I know that you’re thinking – Kathryn, what does this have to do with reteaching? Well, I borrow the idea from this concept and try to incorporate a new learning strategy when I reteach. If I taught a grammar concept with a written story the first time around, I might teach it with a video the second time we see it. If my students didn’t connect the dots the first time they saw the concept, it’s possible that they need to see it in a new way.
Here are my favorite low-prep reteaching strategies:
- Student teachers: My students explain concepts to each other. Often, ideas make way more sense to kids when other kids explain them! Plus, I teach mostly in Spanish but I’ll allow students to explain these concepts using a mix of languages. (Nervous to use Spanish? Click here for some confidence!)
- Video lessons: There are so many excellent teachers on YouTube. I find one of them to explain the concept because it gives my students a new perspective (and a different accent!).
- Stations (okay, this is a little more prep): It’s possible that students have different reteach or they need more than one concept, so I might set up stations with different videos or guides to teach different skills. I might position myself at one station where students have struggled the most so that I can support their learning.
Make sure that there are opportunities to practice the skill! Just like teaching it the first time, we want to see that they’ve mastered the concept!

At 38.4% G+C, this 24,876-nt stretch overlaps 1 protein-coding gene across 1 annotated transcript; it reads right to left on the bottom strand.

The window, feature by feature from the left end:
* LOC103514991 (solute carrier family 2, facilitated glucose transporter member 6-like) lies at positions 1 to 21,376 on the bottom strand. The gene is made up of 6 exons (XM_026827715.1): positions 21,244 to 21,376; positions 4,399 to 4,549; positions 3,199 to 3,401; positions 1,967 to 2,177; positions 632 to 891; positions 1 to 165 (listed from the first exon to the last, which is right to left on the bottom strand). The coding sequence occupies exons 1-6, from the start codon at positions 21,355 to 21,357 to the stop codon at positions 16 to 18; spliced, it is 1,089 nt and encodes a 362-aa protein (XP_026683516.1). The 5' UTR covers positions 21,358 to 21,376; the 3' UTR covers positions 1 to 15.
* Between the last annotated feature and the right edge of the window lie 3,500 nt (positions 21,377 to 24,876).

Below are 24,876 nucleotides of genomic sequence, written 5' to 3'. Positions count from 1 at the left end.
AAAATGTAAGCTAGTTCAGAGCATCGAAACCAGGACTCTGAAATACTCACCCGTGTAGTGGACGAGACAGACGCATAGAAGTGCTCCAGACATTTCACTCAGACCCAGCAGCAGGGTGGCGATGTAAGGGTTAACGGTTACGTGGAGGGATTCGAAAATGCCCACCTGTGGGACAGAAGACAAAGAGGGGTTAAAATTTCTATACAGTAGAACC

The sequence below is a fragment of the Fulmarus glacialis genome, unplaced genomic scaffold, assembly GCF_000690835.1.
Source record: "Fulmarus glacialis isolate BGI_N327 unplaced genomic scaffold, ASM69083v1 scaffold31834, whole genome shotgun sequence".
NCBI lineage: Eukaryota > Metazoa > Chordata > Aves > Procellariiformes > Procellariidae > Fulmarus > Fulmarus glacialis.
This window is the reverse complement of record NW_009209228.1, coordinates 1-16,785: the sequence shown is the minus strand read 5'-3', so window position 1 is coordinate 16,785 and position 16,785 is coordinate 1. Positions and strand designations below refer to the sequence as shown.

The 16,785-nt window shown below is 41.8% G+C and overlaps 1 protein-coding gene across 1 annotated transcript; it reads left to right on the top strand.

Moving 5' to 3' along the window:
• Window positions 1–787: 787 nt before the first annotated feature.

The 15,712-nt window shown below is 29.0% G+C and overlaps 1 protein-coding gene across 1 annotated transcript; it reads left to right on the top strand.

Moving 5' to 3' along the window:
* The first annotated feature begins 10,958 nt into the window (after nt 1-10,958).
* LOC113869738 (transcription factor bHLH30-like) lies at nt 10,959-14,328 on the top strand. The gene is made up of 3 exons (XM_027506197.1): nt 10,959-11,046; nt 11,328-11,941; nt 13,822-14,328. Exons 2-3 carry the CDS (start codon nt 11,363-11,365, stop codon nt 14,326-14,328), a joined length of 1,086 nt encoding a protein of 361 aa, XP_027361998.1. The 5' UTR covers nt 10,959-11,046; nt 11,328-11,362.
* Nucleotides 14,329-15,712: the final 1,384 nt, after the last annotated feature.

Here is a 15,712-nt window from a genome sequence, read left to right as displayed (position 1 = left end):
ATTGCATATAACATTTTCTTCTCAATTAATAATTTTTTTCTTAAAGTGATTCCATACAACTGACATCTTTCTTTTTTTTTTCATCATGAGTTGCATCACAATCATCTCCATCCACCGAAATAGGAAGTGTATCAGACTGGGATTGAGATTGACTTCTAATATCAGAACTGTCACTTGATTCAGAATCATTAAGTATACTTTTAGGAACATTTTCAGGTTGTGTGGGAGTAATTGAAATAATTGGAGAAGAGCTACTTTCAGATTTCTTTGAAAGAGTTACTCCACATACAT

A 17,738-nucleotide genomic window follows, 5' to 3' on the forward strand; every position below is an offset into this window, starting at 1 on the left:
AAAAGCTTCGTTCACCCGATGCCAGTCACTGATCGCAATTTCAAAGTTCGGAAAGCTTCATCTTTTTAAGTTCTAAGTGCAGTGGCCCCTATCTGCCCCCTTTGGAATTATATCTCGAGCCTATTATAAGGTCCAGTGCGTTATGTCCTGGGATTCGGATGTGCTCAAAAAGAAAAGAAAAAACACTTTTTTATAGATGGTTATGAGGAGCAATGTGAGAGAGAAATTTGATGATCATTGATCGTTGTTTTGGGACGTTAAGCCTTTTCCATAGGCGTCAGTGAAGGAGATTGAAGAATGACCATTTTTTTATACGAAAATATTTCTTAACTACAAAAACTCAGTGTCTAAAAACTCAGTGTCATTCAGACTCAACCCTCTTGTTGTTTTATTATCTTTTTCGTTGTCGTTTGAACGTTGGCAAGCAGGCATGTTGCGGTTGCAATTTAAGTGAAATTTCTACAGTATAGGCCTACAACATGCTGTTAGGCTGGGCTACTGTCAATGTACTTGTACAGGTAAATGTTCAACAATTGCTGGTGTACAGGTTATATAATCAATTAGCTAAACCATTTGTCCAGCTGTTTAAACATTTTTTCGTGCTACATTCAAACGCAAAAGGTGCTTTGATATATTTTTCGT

Need to reteach for different levels? Keep it simple – check out this blog post about teaching multiple levels.
Review with Meaning
Anyone can pull up a Kahoot! and review concepts quickly, but it doesn’t mean our students are connecting with the information. No shade to Kahoot! (I love a good Kahoot!), but I want to see that my students are mastering the material when we review it.
In my class, I embed review into my new lessons. Review is different from reteach because I don’t need to explicitly show the content again, but my students need to see it again. What I do instead of leading full lessons about these concepts is build them into my materials. If my students struggled with numbers, I’ll add numbers to a reading and throw in a question about the numbers in order to make sure they’re understanding the concept. For teachers who use passwords*, you can toss in some review concepts to make sure students are seeing and hearing these concepts again.
*Curious about passwords? The idea came from Bryce Hedstrom, and I love this post by Señora Chase about how she uses them in her class!
Low-Stress Review Strategies I Love:
- Add one or two review concepts to readings and ask questions about these, or throw in bonus questions with review concepts
- Build review into your do-now or starter activity for the day
- Stations (I love a good station): Each station reviews a different concept, similar to reteach, but students do activities connected to the concept instead of “relearning” from videos or guides
Like I said earlier, provide opportunities for students to show off their skills after review. This way, you know they’ve got it.
Now that I’m regularly using review and reteach strategies in my class, my students master concepts and show off their skills. What are your favorite ways to reteach and review? Leave a comment below!